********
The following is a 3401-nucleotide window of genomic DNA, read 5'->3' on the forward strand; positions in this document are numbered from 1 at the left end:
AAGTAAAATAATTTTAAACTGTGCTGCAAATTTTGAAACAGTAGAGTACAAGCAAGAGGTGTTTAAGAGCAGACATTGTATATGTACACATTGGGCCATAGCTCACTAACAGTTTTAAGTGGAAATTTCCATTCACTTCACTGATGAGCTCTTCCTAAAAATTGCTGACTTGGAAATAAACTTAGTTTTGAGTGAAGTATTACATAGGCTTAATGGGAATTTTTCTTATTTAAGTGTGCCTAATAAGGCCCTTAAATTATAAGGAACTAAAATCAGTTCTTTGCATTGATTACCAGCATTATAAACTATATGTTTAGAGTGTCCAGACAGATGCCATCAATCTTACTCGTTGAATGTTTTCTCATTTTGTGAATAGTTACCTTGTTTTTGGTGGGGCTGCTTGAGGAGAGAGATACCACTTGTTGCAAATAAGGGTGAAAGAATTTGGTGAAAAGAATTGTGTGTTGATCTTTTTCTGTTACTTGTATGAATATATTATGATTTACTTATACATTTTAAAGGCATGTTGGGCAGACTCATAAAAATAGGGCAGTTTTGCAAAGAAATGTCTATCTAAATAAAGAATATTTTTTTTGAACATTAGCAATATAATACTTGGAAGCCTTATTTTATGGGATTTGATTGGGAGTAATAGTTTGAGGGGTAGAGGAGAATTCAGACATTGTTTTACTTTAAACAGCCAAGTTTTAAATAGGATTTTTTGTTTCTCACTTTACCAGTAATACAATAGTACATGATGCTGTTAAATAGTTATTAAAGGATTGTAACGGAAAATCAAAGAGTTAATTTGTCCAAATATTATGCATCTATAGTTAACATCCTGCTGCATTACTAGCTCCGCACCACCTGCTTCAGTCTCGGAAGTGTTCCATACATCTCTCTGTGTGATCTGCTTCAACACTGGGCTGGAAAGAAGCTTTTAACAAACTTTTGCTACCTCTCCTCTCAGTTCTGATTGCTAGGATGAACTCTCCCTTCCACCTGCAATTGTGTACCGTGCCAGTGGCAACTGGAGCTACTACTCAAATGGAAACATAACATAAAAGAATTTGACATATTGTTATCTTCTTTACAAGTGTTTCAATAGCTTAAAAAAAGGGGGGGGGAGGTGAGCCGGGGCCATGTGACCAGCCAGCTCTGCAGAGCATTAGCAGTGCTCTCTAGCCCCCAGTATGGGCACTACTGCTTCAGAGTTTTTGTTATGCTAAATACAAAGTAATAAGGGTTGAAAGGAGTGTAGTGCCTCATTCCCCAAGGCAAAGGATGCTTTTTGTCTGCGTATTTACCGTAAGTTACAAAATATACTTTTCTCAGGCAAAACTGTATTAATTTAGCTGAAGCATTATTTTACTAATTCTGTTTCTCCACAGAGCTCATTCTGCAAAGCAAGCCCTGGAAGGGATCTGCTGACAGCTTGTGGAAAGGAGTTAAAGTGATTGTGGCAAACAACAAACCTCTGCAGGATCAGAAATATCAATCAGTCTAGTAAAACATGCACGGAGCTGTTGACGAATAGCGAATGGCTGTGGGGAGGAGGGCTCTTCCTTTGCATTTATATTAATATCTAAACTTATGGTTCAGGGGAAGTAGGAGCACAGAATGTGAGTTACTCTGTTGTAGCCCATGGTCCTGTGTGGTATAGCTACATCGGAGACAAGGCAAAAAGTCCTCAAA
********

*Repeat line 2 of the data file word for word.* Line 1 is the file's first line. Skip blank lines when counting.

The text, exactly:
AAGTAAAATAATTTTAAACTGTGCTGCAAATTTTGAAACAGTAGAGTACAAGCAAGAGGTGTTTAAGAGCAGACATTGTATATGTACACATTGGGCCATAGCTCACTAACAGTTTTAAGTGGAAATTTCCATTCACTTCACTGATGAGCTCTTCCTAAAAATTGCTGACTTGGAAATAAACTTAGTTTTGAGTGAAGTATTACATAGGCTTAATGGGAATTTTTCTTATTTAAGTGTGCCTAATAAGGCCCTTAAATTATAAGGAACTAAAATCAGTTCTTTGCATTGATTACCAGCATTATAAACTATATGTTTAGAGTGTCCAGACAGATGCCATCAATCTTACTCGTTGAATGTTTTCTCATTTTGTGAATAGTTACCTTGTTTTTGGTGGGGCTGCTTGAGGAGAGAGATACCACTTGTTGCAAATAAGGGTGAAAGAATTTGGTGAAAAGAATTGTGTGTTGATCTTTTTCTGTTACTTGTATGAATATATTATGATTTACTTATACATTTTAAAGGCATGTTGGGCAGACTCATAAAAATAGGGCAGTTTTGCAAAGAAATGTCTATCTAAATAAAGAATATTTTTTTTGAACATTAGCAATATAATACTTGGAAGCCTTATTTTATGGGATTTGATTGGGAGTAATAGTTTGAGGGGTAGAGGAGAATTCAGACATTGTTTTACTTTAAACAGCCAAGTTTTAAATAGGATTTTTTGTTTCTCACTTTACCAGTAATACAATAGTACATGATGCTGTTAAATAGTTATTAAAGGATTGTAACGGAAAATCAAAGAGTTAATTTGTCCAAATATTATGCATCTATAGTTAACATCCTGCTGCATTACTAGCTCCGCACCACCTGCTTCAGTCTCGGAAGTGTTCCATACATCTCTCTGTGTGATCTGCTTCAACACTGGGCTGGAAAGAAGCTTTTAACAAACTTTTGCTACCTCTCCTCTCAGTTCTGATTGCTAGGATGAACTCTCCCTTCCACCTGCAATTGTGTACCGTGCCAGTGGCAACTGGAGCTACTACTCAAATGGAAACATAACATAAAAGAATTTGACATATTGTTATCTTCTTTACAAGTGTTTCAATAGCTTAAAAAAAGGGGGGGGGAGGTGAGCCGGGGCCATGTGACCAGCCAGCTCTGCAGAGCATTAGCAGTGCTCTCTAGCCCCCAGTATGGGCACTACTGCTTCAGAGTTTTTGTTATGCTAAATACAAAGTAATAAGGGTTGAAAGGAGTGTAGTGCCTCATTCCCCAAGGCAAAGGATGCTTTTTGTCTGCGTATTTACCGTAAGTTACAAAATATACTTTTCTCAGGCAAAACTGTATTAATTTAGCTGAAGCATTATTTTACTAATTCTGTTTCTCCACAGAGCTCATTCTGCAAAGCAAGCCCTGGAAGGGATCTGCTGACAGCTTGTGGAAAGGAGTTAAAGTGATTGTGGCAAACAACAAACCTCTGCAGGATCAGAAATATCAATCAGTCTAGTAAAACATGCACGGAGCTGTTGACGAATAGCGAATGGCTGTGGGGAGGAGGGCTCTTCCTTTGCATTTATATTAATATCTAAACTTATGGTTCAGGGGAAGTAGGAGCACAGAATGTGAGTTACTCTGTTGTAGCCCATGGTCCTGTGTGGTATAGCTACATCGGAGACAAGGCAAAAAGTCCTCAAA